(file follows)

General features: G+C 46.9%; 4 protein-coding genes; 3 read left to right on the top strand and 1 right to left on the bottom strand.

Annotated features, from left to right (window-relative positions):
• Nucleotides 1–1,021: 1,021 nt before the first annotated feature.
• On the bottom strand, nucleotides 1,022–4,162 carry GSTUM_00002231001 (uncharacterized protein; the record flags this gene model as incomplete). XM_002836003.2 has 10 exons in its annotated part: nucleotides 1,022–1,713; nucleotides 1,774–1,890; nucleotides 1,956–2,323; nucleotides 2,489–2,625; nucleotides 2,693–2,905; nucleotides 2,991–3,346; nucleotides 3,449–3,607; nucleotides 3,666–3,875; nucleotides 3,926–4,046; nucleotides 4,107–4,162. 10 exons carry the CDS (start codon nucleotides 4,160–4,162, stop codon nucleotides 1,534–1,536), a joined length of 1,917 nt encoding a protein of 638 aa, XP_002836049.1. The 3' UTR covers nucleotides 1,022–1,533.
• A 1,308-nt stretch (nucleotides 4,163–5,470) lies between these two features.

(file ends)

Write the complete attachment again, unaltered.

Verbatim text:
General features: G+C 46.9%; 4 protein-coding genes; 3 read left to right on the top strand and 1 right to left on the bottom strand.

Annotated features, from left to right (window-relative positions):
• Nucleotides 1–1,021: 1,021 nt before the first annotated feature.
• On the bottom strand, nucleotides 1,022–4,162 carry GSTUM_00002231001 (uncharacterized protein; the record flags this gene model as incomplete). XM_002836003.2 has 10 exons in its annotated part: nucleotides 1,022–1,713; nucleotides 1,774–1,890; nucleotides 1,956–2,323; nucleotides 2,489–2,625; nucleotides 2,693–2,905; nucleotides 2,991–3,346; nucleotides 3,449–3,607; nucleotides 3,666–3,875; nucleotides 3,926–4,046; nucleotides 4,107–4,162. 10 exons carry the CDS (start codon nucleotides 4,160–4,162, stop codon nucleotides 1,534–1,536), a joined length of 1,917 nt encoding a protein of 638 aa, XP_002836049.1. The 3' UTR covers nucleotides 1,022–1,533.
• A 1,308-nt stretch (nucleotides 4,163–5,470) lies between these two features.